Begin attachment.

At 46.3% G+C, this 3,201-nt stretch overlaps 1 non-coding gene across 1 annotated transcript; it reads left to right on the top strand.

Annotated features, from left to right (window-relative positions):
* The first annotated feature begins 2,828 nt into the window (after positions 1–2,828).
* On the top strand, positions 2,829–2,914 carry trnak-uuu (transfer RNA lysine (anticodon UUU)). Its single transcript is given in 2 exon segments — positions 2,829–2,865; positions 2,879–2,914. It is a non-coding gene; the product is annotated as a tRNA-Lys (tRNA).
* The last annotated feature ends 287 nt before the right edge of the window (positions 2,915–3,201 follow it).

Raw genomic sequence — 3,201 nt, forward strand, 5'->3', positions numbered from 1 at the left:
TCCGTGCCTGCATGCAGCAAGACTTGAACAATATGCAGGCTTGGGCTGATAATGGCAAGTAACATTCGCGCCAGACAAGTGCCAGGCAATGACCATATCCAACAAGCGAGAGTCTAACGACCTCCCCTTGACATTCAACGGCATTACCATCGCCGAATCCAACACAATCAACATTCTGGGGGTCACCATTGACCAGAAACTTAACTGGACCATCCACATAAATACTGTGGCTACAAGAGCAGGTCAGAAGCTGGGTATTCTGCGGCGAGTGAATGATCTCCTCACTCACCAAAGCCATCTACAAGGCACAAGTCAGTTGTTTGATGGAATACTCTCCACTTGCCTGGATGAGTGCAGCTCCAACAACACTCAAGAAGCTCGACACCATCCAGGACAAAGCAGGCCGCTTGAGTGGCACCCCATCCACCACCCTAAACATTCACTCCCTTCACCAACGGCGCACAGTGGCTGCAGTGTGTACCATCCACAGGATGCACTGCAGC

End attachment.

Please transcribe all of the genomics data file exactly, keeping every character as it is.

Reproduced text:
At 46.3% G+C, this 3,201-nt stretch overlaps 1 non-coding gene across 1 annotated transcript; it reads left to right on the top strand.

Annotated features, from left to right (window-relative positions):
* The first annotated feature begins 2,828 nt into the window (after positions 1–2,828).
* On the top strand, positions 2,829–2,914 carry trnak-uuu (transfer RNA lysine (anticodon UUU)). Its single transcript is given in 2 exon segments — positions 2,829–2,865; positions 2,879–2,914. It is a non-coding gene; the product is annotated as a tRNA-Lys (tRNA).
* The last annotated feature ends 287 nt before the right edge of the window (positions 2,915–3,201 follow it).

Raw genomic sequence — 3,201 nt, forward strand, 5'->3', positions numbered from 1 at the left:
TCCGTGCCTGCATGCAGCAAGACTTGAACAATATGCAGGCTTGGGCTGATAATGGCAAGTAACATTCGCGCCAGACAAGTGCCAGGCAATGACCATATCCAACAAGCGAGAGTCTAACGACCTCCCCTTGACATTCAACGGCATTACCATCGCCGAATCCAACACAATCAACATTCTGGGGGTCACCATTGACCAGAAACTTAACTGGACCATCCACATAAATACTGTGGCTACAAGAGCAGGTCAGAAGCTGGGTATTCTGCGGCGAGTGAATGATCTCCTCACTCACCAAAGCCATCTACAAGGCACAAGTCAGTTGTTTGATGGAATACTCTCCACTTGCCTGGATGAGTGCAGCTCCAACAACACTCAAGAAGCTCGACACCATCCAGGACAAAGCAGGCCGCTTGAGTGGCACCCCATCCACCACCCTAAACATTCACTCCCTTCACCAACGGCGCACAGTGGCTGCAGTGTGTACCATCCACAGGATGCACTGCAGC